Toby Slade, emergency department consultant at Royal Cornwall Hospitals Trust, said: “We can appreciate that people will want to get out and about and make the most of the opportunities that have not been available for so long. As such we’re preparing for a very busy weekend – I’ve heard it described as New Year’s Eve, if New Year’s Eve fell on a sunny bank holiday and lasted up to 24 hours.”
Toby and his NHS colleagues want everyone to enjoy these new freedoms but added: “We know with more people out and about there are greater risks. Think about how much alcohol you’re consuming, please act sensibly – we want to keep you safe.”
The emergency department will remain open for business for serious and life-threatening illnesses or injuries, such as heart attacks or strokes. In instances such as these people should go straight to the emergency department or dial 999.
If a situation arises that is urgent but not serious people are asked to use NHS 111.
He said: “Help us to help you by using NHS 111. Dial 111 or go online to 111.nhs.uk where you can find a full range of local health services. If you aren’t sure what to do and you have a minor injury use 111 and they will direct you to the most appropriate location to get help.”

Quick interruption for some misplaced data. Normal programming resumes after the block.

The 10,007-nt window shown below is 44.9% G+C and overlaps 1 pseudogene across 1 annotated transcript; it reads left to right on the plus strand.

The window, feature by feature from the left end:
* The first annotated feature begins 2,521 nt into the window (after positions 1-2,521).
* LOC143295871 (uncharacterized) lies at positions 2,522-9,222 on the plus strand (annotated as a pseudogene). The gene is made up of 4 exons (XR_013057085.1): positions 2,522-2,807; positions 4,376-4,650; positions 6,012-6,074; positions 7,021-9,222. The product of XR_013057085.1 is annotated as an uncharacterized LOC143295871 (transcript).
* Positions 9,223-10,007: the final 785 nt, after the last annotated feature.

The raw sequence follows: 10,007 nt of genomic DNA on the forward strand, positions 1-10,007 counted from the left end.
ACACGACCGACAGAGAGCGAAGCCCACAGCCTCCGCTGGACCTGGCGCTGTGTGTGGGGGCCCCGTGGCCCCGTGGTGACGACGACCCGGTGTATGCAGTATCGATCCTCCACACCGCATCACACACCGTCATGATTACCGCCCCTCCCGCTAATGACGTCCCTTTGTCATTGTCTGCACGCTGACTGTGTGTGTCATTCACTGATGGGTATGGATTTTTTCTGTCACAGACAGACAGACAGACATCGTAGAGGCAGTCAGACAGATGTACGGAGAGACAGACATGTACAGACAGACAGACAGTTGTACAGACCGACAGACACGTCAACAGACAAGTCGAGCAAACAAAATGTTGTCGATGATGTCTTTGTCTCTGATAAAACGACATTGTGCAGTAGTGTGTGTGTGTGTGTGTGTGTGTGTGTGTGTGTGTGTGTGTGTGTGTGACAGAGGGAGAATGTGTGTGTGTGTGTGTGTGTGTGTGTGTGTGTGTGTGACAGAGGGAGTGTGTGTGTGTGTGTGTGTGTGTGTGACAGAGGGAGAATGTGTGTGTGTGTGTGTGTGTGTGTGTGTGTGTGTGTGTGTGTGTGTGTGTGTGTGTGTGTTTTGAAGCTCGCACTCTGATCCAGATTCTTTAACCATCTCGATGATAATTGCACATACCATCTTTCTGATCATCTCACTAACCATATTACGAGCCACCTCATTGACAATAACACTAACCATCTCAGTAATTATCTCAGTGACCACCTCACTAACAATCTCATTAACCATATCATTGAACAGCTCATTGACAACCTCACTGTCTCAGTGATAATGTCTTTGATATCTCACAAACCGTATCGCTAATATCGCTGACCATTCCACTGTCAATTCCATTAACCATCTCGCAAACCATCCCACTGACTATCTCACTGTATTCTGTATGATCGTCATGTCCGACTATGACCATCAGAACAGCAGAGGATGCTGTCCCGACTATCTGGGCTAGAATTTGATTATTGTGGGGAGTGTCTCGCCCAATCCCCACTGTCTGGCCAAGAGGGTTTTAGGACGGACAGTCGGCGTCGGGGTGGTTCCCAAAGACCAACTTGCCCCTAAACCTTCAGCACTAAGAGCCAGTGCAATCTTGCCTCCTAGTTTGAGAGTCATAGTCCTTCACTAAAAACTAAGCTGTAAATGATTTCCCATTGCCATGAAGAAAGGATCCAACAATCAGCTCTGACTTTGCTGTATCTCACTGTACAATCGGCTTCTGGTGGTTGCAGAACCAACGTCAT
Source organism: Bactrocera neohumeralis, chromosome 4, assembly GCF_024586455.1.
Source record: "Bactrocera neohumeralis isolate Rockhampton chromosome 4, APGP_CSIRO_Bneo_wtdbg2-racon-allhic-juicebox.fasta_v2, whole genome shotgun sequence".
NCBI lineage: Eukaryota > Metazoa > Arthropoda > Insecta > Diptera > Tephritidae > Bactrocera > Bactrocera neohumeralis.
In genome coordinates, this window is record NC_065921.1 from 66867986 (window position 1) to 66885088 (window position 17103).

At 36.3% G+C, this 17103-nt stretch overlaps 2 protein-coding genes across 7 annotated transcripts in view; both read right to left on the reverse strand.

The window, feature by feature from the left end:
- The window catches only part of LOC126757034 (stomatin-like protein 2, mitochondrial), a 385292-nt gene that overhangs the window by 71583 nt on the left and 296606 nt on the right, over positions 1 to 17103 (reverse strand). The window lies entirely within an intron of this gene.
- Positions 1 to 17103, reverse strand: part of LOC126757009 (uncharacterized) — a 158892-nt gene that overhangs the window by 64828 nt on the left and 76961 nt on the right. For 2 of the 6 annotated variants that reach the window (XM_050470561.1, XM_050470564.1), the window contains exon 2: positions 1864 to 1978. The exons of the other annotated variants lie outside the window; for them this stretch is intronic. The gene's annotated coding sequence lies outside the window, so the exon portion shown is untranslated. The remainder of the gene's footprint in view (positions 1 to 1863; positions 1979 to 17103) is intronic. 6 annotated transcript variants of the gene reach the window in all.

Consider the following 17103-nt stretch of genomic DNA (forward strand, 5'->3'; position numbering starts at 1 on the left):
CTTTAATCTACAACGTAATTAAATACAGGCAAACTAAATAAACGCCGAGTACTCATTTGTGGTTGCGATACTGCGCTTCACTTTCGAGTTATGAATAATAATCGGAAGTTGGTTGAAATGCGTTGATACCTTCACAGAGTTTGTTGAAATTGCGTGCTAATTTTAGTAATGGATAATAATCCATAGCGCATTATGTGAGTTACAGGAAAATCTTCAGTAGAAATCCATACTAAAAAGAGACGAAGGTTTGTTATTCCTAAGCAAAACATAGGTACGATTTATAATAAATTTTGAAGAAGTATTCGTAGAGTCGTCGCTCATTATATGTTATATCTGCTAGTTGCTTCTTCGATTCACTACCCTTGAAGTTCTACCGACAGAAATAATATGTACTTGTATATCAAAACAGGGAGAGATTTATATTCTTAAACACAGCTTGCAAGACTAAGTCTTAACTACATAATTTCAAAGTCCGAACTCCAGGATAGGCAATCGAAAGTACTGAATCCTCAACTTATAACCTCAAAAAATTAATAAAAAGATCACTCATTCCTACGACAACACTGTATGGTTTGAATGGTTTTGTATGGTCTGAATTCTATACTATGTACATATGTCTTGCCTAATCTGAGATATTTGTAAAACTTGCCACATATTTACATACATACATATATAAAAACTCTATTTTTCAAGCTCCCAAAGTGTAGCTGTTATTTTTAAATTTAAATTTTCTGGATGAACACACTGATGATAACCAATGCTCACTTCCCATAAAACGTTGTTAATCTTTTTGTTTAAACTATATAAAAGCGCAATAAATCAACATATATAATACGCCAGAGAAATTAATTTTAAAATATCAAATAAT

“Anyone who does attend the emergency department will find that the waiting room is much smaller than before to maintain social distancing at two metres and reduce the risk of infection to other patients and staff. Following initial assessment, our patients will be requested to wait outside or in their cars – to ensure the reduced waiting room capacity is only for vulnerable patients who really need it.”
Iain Chorlton, GP and NHS Kernow Clinical Commissioning Group chairman, said: “I would like to remind people that despite us seeing things beginning to reopen we are still very much in the middle of a pandemic and this is far from over. Cornwall and the Isles of Scilly’s response and support to the crises has been really impressive but we need to keep going.”
“One of the most important actions people can take is if you aren’t sure what to do and you have a minor injury use 111 and they will direct you to the most appropriate location,” he added.
He also has advice for those visiting the county now lockdown restrictions are being lifted.
Dr Chorlton added: “It is also important that if you are unwell and need to see a doctor that you contact your own GP practice even if you’re a visitor and the practice is outside of Cornwall.
My practice and practices up and down the country are offering video appointments which mean we can see patients safely and quickly during the pandemic.
“This weekend marks 72 years of the NHS and the best way you can say thank you is to use the right services and follow social distancing guidelines.”